I kept reading The Goldfinch for several reasons: it was my reading group’s selection, I had to facilitate the discussion, and it won the Pulitzer for Fiction. This became the kind of book that I needed to set aside time to read, because it required effort. I’m OK with effort, but I expect to gain something from it.
Here’s a summary from Evgenia Peretz’s critique in Vanity Fair, It’s Tartt – But Is It Art? (July 2014 link) .
For the few uninitiated, The Goldfinch is a sprawling bildungsroman centered on 13-year-old Theo Decker, whose world is violently turned upside down when, on a trip to the Metropolitan Museum of Art, a terrorist bomb goes off, killing his mother, among other bystanders. At the behest of a dying old man, he makes off with a painting—the 1654 Carel Fabritius masterpiece, The Goldfinch. For the next 14 years and 700 pages, the painting becomes both his burden and the only connection to his lost mother, while he’s flung from New York to Las Vegas to Amsterdam, encountering an array of eccentric characters, from the hard-living but soulful Russian teenager Boris to the cultured and kindly furniture restorer Hobie, who becomes a stand-in father, to the mysterious, waif-like Pippa, plus assorted lowlifes, con men, Park Avenue recluses, and dissolute preppies.
Theo is a likeable character, pitiable at first of course. He’s 13 and he loses his mother. Life sucks. In the western cannon, orphaned children are common and tragic circumstances the norm. We expect him to suffer, and we even expect such suffering to last, but at some point we expect he will stand up, grow up, maybe even overcome it, who knows, rise from the ashes of the MET and his life.
So we root for Theo because we feel badly for him and we have hopes for him. He steals, he grieves, he lies, he deceives. We get 771 pages of this and a foray with his less than loathsome father in, you guessed it, Las Vegas, a world populated with drugs, drink, and in the case of this book, drivel. If you want to wallow in the cesspool of life, look no further. Tartt commits the writer’s sin and stretches the Sin City chapters from what should have been 16 pages to 160 pages.
Save some trees, please.
The arc of a great story ends somewhere: the character changes, the conflict is resolved, something, some kind of change happens. So I kept reading. I like Hobie and Boris and Andy, and as characters they are more compelling than our protagonist.
Theo never fails to disappoint.
*** SPOILER ALERT ***
Here’s a list of critical decision points; these are moments in Theo’s life when he must make a conscious choice what to do. I had to pare the list to spare you, but you get the idea.– Theo steals the painting from the museum and lies about Welty’s ring to Ms. Barbour, age 13 – Theo indulges his grief: does drugs, drinks, steals, age 14-15 (160 pages in Vegas) – Theo lies to Hobie who takes him in when he returns to NYC; Theo sells fakes as antiques; builds a business based on lies; Tartt titles the chapter, “The Shop-Behind-the-Shop” age 15 + – Theo agrees to marry his cheating fiancé Kitsey though he loves Pippa, age 23+ – Theo steals from Hobie, his friend and mentor, refashions Hobie’s lifelong work and shop into a sham business, then leaves him to deal with the fall-out. – In Amsterdam, attempting to take back the painting he stole, Theo murders Martin in cold blood, firing shots into his arm and head. He hides in Amsterdam to wait out the murder. – Boris returns for Theo at Christmas to celebrate! Theo receives a cool two million Euro from Boris, his partner in crime, because Boris’s tip led to the art recovery of the century with five other famous pieces, each with its own reward.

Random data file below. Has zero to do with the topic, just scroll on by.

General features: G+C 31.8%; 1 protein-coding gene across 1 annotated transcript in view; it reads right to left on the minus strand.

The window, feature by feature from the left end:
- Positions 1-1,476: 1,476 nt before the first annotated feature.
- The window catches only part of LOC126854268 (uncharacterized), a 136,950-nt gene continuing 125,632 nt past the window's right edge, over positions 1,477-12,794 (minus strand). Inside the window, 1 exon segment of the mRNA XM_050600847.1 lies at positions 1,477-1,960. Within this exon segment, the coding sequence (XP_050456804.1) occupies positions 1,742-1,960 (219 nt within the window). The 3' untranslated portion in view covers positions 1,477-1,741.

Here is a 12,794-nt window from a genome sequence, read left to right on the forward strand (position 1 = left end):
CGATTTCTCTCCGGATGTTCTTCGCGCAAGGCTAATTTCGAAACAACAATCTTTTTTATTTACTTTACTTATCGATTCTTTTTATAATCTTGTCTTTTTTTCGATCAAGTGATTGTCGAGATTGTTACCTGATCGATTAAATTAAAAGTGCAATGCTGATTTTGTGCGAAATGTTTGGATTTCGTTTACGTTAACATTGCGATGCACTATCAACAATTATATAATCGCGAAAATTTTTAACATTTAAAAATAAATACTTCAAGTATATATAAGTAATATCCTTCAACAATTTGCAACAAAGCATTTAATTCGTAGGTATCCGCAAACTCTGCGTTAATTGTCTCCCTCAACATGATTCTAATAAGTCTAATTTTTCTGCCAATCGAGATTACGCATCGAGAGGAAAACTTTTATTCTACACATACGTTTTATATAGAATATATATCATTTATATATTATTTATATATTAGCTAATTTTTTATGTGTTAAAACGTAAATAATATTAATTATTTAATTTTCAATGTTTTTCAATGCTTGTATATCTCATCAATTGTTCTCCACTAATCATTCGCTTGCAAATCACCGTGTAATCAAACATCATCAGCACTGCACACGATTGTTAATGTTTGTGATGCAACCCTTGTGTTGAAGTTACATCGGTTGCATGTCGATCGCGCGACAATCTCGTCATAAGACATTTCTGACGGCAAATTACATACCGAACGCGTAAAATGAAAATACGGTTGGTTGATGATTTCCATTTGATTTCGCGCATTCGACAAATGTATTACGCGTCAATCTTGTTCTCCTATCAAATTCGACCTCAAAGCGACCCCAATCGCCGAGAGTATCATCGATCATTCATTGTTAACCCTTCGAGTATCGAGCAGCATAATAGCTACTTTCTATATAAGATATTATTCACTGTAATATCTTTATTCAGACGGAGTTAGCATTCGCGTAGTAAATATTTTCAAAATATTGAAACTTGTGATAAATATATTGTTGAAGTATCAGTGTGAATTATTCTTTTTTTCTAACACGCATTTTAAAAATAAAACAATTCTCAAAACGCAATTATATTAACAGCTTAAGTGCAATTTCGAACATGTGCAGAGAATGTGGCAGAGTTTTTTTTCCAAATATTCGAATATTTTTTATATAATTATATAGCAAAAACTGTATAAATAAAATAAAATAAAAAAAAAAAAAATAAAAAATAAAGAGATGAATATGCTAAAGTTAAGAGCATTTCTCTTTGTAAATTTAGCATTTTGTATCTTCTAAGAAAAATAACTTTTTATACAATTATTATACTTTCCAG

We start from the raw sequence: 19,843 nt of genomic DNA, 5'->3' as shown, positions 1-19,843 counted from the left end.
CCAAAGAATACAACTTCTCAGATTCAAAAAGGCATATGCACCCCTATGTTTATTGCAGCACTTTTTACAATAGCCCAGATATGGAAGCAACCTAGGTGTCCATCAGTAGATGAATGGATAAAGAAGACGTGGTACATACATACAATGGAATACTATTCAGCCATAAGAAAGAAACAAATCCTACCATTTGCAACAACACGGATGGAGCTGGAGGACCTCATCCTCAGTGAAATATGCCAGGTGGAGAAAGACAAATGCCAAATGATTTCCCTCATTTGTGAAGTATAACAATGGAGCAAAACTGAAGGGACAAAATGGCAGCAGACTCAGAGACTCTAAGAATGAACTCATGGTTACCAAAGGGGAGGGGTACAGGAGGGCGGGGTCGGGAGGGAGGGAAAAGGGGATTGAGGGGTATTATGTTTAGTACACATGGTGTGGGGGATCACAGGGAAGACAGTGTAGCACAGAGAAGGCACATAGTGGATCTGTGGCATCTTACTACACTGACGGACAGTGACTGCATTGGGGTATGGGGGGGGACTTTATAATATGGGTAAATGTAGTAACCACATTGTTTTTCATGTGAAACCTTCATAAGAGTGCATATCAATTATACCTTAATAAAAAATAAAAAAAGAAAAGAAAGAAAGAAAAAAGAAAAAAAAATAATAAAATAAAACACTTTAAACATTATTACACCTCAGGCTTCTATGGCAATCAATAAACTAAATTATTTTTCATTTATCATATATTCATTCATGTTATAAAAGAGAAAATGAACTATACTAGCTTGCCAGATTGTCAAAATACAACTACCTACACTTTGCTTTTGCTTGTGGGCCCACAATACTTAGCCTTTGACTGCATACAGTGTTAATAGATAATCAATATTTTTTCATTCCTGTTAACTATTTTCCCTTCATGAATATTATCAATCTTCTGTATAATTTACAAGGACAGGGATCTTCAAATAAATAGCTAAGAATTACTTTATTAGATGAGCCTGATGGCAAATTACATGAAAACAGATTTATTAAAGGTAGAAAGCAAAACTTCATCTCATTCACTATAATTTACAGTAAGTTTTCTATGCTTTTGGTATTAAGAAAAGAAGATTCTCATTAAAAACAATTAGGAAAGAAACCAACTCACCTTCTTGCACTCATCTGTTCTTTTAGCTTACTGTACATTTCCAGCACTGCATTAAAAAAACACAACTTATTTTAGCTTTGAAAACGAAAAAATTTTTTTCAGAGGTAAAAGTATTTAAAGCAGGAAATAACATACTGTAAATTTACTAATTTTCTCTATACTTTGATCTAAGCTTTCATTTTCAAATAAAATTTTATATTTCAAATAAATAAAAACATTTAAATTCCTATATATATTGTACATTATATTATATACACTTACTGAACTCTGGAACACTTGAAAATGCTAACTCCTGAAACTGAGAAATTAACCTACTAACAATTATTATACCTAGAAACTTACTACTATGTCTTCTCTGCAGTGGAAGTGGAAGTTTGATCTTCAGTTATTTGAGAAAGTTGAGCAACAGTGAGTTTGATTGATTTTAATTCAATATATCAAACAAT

Here’s the climax readers have been waiting for: the stolen painting of the Goldfinch is recovered, but Theo had nothing to do with it. He was busy hiding.
And the thieves, Theo and Boris, get the reward.
Too bad. Tartt won’t stop.
Theo confesses all to Hobie who forgives him and says, “Can’t good come around sometimes through some strange back doors?” (Tartt 758). Theo answers in the next and last chapter,”Sometimes you have to lose to win.” ( 759).
Then Theo travels around for 11 months, hanging out in “airport lounges and hotels,” contemplating his life. He writes to us, his “non-existent reader,” for ten more pages, sharing philosophical mumbo jumbo on life, on art, on love.
Theo’s in his late twenties. He’s stolen a world famous painting and gotten away with it, hurt almost everyone in his life, murdered a man, and is left with millions, all so he may contemplate the meaning of art, truth, and illusion.
Here is an illusion: this is art of the highest order.
Pulitzer Prize for Fiction 2014: Awarded to “The Goldfinch,” by Donna Tartt (Little, Brown), a beautifully written coming-of-age novel with exquisitely drawn characters that follows a grieving boy’s entanglement with a small famous painting that has eluded destruction, a book that stimulates the mind and touches the heart. (2014 Pulitzer for Fiction Citation, link to site)
The Goldfinch is the study of a victim, a boy who lost his mother from a terrorist bombing and suffers long into adulthood. Theo remains a victim who never rises above his circumstances, never overcomes adversity, and acknowledges he must “lose to win” and find good through “some strange back doors.”
After reading Don Quixote, this award winner reads like hackwork. Cervantes said it well: ‘scholarship’ and writing “without virtue is like pearls in a dunghill.”